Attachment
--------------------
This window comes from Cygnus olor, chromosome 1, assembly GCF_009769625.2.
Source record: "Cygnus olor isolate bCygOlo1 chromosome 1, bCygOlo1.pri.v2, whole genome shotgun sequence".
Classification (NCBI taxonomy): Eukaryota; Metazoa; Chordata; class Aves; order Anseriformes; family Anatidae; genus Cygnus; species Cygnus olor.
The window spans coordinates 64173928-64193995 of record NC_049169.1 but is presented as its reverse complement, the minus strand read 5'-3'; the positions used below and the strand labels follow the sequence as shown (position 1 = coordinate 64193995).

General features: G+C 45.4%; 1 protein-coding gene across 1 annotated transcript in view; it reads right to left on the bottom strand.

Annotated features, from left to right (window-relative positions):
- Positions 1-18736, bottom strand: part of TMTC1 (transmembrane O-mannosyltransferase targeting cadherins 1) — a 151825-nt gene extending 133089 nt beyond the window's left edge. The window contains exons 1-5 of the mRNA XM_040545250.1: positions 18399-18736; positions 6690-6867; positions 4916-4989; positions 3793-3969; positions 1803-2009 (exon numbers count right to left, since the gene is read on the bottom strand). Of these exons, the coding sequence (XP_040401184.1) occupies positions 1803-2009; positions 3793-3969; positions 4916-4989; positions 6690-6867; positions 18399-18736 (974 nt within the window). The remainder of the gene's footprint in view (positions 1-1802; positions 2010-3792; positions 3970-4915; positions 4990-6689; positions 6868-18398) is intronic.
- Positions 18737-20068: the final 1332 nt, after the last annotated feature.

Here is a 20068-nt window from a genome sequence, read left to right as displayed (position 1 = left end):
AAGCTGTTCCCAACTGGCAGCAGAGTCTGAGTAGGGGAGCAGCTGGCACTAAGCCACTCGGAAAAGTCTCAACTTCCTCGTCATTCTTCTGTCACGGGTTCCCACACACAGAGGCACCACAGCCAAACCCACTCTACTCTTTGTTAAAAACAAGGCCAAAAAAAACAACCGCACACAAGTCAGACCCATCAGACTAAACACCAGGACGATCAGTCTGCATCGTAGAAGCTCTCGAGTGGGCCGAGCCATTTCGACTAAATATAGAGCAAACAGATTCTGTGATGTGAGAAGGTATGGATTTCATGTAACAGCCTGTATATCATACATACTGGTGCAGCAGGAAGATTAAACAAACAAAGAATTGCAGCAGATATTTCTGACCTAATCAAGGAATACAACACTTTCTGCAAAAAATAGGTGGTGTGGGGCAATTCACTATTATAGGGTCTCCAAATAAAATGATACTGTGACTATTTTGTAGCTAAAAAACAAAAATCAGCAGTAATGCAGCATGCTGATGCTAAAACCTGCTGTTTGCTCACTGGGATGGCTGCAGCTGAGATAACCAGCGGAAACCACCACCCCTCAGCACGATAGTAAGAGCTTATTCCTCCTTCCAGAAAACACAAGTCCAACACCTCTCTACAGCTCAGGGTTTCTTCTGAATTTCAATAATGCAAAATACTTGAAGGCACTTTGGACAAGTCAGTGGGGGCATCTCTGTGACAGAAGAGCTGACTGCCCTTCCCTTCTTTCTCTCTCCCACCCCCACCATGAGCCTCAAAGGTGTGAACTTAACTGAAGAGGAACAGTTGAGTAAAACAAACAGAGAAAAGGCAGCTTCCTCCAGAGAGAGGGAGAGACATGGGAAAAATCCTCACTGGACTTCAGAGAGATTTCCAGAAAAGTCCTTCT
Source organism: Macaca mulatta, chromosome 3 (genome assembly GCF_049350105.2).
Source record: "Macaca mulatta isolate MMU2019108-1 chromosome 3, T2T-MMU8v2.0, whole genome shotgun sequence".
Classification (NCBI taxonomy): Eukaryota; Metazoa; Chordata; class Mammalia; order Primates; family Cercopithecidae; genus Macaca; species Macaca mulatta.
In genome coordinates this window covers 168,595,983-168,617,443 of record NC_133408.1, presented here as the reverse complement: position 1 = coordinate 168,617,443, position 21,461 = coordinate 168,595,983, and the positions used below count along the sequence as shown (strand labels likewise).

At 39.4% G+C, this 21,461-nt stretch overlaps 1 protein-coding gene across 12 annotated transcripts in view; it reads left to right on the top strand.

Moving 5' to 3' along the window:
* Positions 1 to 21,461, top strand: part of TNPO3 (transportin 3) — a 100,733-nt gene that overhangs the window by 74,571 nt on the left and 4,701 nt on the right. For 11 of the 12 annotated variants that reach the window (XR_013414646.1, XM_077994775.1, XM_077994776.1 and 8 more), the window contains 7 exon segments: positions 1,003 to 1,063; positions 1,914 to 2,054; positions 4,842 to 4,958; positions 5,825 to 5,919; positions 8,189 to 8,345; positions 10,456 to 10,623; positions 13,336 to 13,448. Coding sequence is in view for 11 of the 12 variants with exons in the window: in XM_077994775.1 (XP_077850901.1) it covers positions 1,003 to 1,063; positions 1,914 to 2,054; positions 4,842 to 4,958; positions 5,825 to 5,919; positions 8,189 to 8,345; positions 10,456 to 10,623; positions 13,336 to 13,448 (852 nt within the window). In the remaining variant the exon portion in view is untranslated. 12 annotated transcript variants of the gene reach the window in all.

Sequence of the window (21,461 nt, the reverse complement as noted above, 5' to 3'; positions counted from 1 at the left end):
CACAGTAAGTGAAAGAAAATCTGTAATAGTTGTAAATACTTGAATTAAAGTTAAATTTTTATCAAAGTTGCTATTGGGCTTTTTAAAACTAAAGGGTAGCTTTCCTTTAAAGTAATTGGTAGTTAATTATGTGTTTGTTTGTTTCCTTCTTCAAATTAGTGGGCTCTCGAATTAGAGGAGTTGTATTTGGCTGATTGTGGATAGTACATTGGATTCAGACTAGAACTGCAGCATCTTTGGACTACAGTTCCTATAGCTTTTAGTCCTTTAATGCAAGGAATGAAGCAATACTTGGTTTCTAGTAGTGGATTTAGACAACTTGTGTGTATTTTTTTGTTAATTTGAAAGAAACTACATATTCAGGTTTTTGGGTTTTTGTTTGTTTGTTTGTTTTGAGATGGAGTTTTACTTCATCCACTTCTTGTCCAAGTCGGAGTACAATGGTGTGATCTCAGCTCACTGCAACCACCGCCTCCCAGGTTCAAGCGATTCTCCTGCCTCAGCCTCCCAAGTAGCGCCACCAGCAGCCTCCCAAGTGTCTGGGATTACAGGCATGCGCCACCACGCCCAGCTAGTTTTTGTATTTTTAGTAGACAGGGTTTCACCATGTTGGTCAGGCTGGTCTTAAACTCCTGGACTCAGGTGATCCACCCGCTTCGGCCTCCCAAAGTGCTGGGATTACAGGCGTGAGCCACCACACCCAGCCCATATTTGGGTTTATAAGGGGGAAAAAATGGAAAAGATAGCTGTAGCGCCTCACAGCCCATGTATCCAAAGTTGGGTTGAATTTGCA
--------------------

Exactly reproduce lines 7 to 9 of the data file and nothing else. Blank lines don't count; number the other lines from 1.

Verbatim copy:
- Positions 1-18736, bottom strand: part of TMTC1 (transmembrane O-mannosyltransferase targeting cadherins 1) — a 151825-nt gene extending 133089 nt beyond the window's left edge. The window contains exons 1-5 of the mRNA XM_040545250.1: positions 18399-18736; positions 6690-6867; positions 4916-4989; positions 3793-3969; positions 1803-2009 (exon numbers count right to left, since the gene is read on the bottom strand). Of these exons, the coding sequence (XP_040401184.1) occupies positions 1803-2009; positions 3793-3969; positions 4916-4989; positions 6690-6867; positions 18399-18736 (974 nt within the window). The remainder of the gene's footprint in view (positions 1-1802; positions 2010-3792; positions 3970-4915; positions 4990-6689; positions 6868-18398) is intronic.
- Positions 18737-20068: the final 1332 nt, after the last annotated feature.

Here is a 20068-nt window from a genome sequence, read left to right as displayed (position 1 = left end):